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Georgetown gets zoning help from county


January 30, 2019
In its first regular meeting of 2019, the Georgetown Town Council approved paying Floyd County's director of operations, Don Lopp, and another of his employees to assist the town in updating its zoning ordinance and comprehensive plan, both of which need to be completed by the spring in order for the county to move forward with its Stellar grant application.

During its December meeting, the board agreed to join forces with the county in applying for the grant program, which is designed to recognize smaller communities and regions that identify comprehensive and collaborative plans for community and economic development.

Since Floyd County is applying for the grant program, both Georgetown and Greenville have to be on board in order for the county to move forward. For Georgetown, that means a new town comprehensive plan and zoning ordinance, which town Attorney Kristi Fox said would cost $6,500 for Lopp to complete.

"Don's estimate was that they'd have to work on it for 15 hours a week for the next six months to complete it," she said. "So, he calculated what that was hourly for himself and one other person to work on that."

Councilman Josh Williams made the motion to allow up to $6,500 to be spent from the general fund to allow the county to work on updating the town's zoning ordinance and comprehensive plan. Councilwoman Kathy Haller seconded, and it was approved 4-0 (Councilman Chris Loop was absent).

Town engineer Bob Woosley explained at the December meeting that if the county and towns within the county are recognized as a Stellar community, then both would become eligible for "different pots of monies that the state sets aside for Stellar communities," which would make it beneficial for the town to partner with the county in its grant application.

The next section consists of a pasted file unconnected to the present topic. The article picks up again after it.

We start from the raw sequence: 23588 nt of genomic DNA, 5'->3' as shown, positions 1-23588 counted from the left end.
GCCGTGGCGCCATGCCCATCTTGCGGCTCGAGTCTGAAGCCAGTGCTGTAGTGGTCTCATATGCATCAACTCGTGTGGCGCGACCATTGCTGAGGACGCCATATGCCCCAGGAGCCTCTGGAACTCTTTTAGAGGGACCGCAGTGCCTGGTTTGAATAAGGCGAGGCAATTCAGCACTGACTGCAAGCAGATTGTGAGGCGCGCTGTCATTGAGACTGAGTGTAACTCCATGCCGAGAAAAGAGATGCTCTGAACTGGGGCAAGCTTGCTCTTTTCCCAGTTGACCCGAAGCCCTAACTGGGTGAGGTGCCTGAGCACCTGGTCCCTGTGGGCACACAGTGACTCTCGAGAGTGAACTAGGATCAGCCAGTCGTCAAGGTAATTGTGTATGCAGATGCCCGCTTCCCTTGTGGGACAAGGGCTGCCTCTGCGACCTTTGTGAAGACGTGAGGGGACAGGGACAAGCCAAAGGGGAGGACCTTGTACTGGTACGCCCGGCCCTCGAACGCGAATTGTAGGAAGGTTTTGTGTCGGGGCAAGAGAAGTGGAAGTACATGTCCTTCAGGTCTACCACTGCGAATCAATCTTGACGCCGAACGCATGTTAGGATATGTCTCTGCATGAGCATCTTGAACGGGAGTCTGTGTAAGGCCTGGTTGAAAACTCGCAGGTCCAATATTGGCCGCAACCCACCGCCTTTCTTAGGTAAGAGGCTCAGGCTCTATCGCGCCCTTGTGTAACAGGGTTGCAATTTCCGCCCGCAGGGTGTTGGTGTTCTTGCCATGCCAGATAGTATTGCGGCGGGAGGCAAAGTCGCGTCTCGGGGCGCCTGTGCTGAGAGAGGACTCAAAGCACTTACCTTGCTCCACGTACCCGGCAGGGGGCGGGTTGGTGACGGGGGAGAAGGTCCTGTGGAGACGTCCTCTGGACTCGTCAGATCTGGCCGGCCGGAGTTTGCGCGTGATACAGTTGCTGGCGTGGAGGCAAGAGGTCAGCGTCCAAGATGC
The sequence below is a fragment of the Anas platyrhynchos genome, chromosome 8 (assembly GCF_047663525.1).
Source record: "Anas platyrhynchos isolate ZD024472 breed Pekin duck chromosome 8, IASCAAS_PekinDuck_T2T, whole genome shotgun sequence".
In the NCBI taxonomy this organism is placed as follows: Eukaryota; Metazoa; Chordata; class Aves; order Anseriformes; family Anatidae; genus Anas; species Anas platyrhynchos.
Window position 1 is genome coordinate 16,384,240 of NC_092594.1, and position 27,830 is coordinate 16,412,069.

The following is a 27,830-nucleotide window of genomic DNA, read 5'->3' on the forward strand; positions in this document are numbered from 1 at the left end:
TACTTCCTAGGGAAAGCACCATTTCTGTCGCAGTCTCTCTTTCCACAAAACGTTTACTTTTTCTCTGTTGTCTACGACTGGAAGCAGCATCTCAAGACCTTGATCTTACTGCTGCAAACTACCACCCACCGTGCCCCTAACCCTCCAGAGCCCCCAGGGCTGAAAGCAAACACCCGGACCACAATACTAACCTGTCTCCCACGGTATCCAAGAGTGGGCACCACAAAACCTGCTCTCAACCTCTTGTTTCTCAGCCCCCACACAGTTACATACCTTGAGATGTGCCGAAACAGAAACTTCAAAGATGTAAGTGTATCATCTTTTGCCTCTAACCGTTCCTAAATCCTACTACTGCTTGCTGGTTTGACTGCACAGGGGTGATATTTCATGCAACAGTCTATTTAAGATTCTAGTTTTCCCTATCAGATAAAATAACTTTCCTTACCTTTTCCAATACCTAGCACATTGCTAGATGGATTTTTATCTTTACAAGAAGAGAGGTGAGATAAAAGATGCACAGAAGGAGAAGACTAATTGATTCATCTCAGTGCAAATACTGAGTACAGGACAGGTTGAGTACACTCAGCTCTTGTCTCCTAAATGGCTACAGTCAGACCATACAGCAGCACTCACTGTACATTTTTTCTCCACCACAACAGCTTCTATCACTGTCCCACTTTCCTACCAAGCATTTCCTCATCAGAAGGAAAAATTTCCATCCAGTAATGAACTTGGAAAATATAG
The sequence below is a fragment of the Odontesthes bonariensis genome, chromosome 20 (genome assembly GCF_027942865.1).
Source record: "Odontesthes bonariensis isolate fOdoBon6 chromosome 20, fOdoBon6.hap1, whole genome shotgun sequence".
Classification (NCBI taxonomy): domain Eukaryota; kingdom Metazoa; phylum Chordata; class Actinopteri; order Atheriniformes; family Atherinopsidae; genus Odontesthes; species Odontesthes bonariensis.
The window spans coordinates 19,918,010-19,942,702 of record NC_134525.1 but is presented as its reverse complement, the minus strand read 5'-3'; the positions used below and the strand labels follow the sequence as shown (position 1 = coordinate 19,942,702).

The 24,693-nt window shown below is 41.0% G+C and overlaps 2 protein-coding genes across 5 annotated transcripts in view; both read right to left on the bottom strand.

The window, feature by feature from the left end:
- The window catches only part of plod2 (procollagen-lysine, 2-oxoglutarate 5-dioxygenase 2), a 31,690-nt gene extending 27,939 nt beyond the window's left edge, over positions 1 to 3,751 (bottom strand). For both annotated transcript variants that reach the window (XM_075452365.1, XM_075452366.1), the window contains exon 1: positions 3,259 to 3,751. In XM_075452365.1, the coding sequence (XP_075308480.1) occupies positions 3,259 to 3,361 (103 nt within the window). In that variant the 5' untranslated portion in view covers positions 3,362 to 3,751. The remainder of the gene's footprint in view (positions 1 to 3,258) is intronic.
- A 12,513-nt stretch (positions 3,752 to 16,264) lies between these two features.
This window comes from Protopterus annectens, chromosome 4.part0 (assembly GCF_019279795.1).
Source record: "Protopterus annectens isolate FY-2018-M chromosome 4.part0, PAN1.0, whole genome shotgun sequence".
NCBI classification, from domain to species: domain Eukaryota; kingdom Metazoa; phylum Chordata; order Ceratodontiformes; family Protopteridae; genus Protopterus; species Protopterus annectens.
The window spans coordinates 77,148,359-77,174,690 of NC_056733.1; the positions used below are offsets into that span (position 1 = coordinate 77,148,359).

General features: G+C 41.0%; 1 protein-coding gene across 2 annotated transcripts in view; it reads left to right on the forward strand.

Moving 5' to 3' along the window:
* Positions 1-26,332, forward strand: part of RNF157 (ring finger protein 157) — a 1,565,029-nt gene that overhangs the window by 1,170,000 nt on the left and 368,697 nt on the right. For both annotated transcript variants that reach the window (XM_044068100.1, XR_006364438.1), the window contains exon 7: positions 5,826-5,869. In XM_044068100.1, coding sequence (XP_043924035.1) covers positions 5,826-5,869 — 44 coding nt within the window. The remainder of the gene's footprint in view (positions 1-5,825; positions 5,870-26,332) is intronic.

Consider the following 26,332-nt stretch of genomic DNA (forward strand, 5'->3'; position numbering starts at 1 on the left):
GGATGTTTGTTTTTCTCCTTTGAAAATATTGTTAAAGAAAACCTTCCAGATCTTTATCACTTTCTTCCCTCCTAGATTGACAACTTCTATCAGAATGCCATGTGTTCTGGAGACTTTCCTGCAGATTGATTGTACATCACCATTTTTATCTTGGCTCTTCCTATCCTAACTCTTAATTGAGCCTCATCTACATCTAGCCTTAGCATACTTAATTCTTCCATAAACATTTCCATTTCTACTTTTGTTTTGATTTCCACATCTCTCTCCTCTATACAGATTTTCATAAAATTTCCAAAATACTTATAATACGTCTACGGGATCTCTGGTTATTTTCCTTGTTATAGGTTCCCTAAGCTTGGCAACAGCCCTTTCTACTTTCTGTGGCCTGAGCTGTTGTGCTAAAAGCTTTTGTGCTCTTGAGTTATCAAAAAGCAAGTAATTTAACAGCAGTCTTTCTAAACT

Moving on to other grants, Woosley, during his department report, got approval from the board to apply for the next round of the Indiana Department of Transportation's Community Crossings Matching Grant Program, which is due Feb. 1.

The board recently received its third grant from the program in November; however, it didn't receive all that it applied for.

"We had asked for a total of $214,000 in round numbers," Woosley said during the November meeting. "We submitted two applications, because this year they would only allow you to submit 10 streets per application. So, submittal No. 1 was funded, and that was for 10 streets. Submittal No. 2 was for four additional streets that did not get funded. We don't know why."

In total, the town received $185,364.56 of the $214,000 it originally applied for.

"We already have all the data," Woosley explained. "So, with your permission, I was just going to resubmit the last package that we did not get funded (in the last round)."

The four additional streets that the town did not originally receive reimbursement for amounts to $28,635.44 should the town get approved for the grant in the spring.

Councilman Billy Haller, who served his first regular meeting beside his wife since being elected to the board in November, closed the meeting by thanking those in attendance for coming out in the cold weather.

"Hopefully, we can bring you all a lot of good things this year," he said. "About time we got moving on some projects and get some things done here."

The next regular Georgetown Town Council meeting will be Tuesday, Feb. 19, at 6:30 p.m. at the town hall. Note: This is a change from the regular scheduled meeting date.

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Barbara Shaw
Schuler Bauer
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